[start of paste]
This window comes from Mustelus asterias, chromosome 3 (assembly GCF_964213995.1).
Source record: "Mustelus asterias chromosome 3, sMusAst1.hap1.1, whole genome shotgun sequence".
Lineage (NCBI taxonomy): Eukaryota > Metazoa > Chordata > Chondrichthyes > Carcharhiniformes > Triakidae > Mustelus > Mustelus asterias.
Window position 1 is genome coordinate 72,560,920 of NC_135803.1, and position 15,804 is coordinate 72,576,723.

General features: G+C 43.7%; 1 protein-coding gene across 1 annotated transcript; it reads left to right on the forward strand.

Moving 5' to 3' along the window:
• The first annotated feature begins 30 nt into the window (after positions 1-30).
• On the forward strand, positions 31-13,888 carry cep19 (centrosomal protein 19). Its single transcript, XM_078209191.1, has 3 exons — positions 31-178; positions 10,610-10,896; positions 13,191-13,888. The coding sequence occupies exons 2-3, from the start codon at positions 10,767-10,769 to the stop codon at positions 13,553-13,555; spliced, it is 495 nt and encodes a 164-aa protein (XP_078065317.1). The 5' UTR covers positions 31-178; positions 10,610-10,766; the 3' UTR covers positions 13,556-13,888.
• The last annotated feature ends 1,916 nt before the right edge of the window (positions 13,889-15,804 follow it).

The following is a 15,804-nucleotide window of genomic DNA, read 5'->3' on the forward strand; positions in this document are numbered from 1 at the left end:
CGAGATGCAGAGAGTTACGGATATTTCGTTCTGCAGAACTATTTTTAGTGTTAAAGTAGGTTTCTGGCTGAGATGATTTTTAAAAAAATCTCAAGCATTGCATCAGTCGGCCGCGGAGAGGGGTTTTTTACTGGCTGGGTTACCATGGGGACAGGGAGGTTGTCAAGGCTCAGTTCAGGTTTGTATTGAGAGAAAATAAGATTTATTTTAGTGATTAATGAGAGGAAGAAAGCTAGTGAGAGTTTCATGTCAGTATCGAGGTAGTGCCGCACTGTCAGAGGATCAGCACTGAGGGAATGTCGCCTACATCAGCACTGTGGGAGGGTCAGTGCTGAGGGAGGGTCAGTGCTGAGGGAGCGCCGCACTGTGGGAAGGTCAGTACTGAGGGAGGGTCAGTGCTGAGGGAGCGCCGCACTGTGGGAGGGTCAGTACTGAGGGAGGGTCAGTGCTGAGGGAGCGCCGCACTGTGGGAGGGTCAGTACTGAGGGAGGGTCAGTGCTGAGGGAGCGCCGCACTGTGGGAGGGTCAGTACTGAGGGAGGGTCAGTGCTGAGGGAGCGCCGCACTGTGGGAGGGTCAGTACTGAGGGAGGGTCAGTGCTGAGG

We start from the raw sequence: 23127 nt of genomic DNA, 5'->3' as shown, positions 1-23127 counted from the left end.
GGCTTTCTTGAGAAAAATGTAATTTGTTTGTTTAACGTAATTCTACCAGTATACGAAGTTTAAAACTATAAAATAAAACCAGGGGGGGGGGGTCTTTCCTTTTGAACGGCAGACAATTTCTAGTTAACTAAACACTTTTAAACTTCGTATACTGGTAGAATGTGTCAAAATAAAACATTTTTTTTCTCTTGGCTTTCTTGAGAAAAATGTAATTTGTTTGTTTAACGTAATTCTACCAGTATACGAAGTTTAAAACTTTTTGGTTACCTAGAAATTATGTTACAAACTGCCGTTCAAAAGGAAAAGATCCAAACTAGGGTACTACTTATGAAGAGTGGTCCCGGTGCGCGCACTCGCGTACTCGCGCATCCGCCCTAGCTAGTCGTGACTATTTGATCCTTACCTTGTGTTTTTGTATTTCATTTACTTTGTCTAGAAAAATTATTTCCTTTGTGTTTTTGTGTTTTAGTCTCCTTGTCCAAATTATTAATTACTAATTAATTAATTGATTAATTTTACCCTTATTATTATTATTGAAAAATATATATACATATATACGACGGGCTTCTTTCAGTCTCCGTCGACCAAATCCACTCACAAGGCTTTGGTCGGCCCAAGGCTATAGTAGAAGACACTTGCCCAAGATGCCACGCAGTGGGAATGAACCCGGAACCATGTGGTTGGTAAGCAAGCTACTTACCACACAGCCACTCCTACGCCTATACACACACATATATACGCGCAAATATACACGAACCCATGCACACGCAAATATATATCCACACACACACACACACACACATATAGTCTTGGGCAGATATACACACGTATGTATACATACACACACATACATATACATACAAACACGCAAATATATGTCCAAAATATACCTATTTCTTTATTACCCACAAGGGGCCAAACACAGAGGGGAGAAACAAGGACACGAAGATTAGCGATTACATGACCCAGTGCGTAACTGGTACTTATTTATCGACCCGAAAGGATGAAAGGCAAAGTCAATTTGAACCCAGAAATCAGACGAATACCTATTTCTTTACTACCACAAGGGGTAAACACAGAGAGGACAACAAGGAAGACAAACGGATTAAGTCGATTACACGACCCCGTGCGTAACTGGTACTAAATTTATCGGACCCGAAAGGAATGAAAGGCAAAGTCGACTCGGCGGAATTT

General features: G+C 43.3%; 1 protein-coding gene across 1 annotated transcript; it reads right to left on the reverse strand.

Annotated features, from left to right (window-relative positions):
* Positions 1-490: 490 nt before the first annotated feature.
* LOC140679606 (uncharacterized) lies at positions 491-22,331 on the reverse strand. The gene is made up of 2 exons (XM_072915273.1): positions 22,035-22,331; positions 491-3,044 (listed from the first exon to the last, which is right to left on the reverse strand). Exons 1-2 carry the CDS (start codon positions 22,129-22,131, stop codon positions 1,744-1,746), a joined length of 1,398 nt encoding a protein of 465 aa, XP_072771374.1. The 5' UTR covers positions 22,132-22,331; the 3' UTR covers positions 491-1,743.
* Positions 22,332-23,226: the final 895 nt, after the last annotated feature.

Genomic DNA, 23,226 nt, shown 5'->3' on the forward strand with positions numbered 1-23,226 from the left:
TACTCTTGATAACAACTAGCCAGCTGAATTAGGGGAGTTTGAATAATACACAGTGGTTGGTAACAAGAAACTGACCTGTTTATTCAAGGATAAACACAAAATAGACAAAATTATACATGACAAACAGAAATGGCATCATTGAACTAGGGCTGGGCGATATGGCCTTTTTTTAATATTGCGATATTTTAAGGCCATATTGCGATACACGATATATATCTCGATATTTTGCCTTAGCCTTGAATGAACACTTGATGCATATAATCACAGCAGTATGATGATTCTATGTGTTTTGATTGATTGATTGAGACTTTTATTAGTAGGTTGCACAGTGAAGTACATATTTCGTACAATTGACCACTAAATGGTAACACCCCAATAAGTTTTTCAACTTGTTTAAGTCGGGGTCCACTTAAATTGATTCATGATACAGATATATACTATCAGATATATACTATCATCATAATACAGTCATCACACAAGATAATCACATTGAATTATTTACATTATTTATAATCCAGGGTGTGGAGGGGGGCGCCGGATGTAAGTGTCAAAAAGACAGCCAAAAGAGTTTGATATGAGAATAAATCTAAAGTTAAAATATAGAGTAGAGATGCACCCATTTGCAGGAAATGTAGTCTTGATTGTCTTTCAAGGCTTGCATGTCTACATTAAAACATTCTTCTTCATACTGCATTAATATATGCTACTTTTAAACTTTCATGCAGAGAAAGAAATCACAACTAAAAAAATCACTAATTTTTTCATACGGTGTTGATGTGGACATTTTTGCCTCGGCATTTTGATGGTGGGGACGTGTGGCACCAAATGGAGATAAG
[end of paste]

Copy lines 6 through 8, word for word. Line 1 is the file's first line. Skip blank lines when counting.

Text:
Moving 5' to 3' along the window:
• The first annotated feature begins 30 nt into the window (after positions 1-30).
• On the forward strand, positions 31-13,888 carry cep19 (centrosomal protein 19). Its single transcript, XM_078209191.1, has 3 exons — positions 31-178; positions 10,610-10,896; positions 13,191-13,888. The coding sequence occupies exons 2-3, from the start codon at positions 10,767-10,769 to the stop codon at positions 13,553-13,555; spliced, it is 495 nt and encodes a 164-aa protein (XP_078065317.1). The 5' UTR covers positions 31-178; positions 10,610-10,766; the 3' UTR covers positions 13,556-13,888.